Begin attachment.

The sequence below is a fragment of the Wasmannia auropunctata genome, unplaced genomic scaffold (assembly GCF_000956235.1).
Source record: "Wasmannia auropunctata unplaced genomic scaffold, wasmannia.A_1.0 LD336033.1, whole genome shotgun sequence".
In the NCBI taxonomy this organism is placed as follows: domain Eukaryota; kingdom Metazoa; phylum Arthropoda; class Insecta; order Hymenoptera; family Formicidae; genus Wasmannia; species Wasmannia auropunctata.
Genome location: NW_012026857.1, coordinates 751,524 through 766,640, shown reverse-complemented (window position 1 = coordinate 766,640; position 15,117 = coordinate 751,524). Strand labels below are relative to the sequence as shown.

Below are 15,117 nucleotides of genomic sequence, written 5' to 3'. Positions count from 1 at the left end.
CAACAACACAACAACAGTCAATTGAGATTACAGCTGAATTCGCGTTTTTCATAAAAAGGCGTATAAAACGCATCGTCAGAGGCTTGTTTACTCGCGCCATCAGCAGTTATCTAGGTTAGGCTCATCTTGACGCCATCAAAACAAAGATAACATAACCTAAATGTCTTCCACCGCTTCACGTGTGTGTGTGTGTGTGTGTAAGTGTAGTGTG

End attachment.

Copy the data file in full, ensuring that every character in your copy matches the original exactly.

The sequence below is a fragment of the Wasmannia auropunctata genome, unplaced genomic scaffold (assembly GCF_000956235.1).
Source record: "Wasmannia auropunctata unplaced genomic scaffold, wasmannia.A_1.0 LD336033.1, whole genome shotgun sequence".
In the NCBI taxonomy this organism is placed as follows: domain Eukaryota; kingdom Metazoa; phylum Arthropoda; class Insecta; order Hymenoptera; family Formicidae; genus Wasmannia; species Wasmannia auropunctata.
Genome location: NW_012026857.1, coordinates 751,524 through 766,640, shown reverse-complemented (window position 1 = coordinate 766,640; position 15,117 = coordinate 751,524). Strand labels below are relative to the sequence as shown.

Below are 15,117 nucleotides of genomic sequence, written 5' to 3'. Positions count from 1 at the left end.
CAACAACACAACAACAGTCAATTGAGATTACAGCTGAATTCGCGTTTTTCATAAAAAGGCGTATAAAACGCATCGTCAGAGGCTTGTTTACTCGCGCCATCAGCAGTTATCTAGGTTAGGCTCATCTTGACGCCATCAAAACAAAGATAACATAACCTAAATGTCTTCCACCGCTTCACGTGTGTGTGTGTGTGTGTGTAAGTGTAGTGTG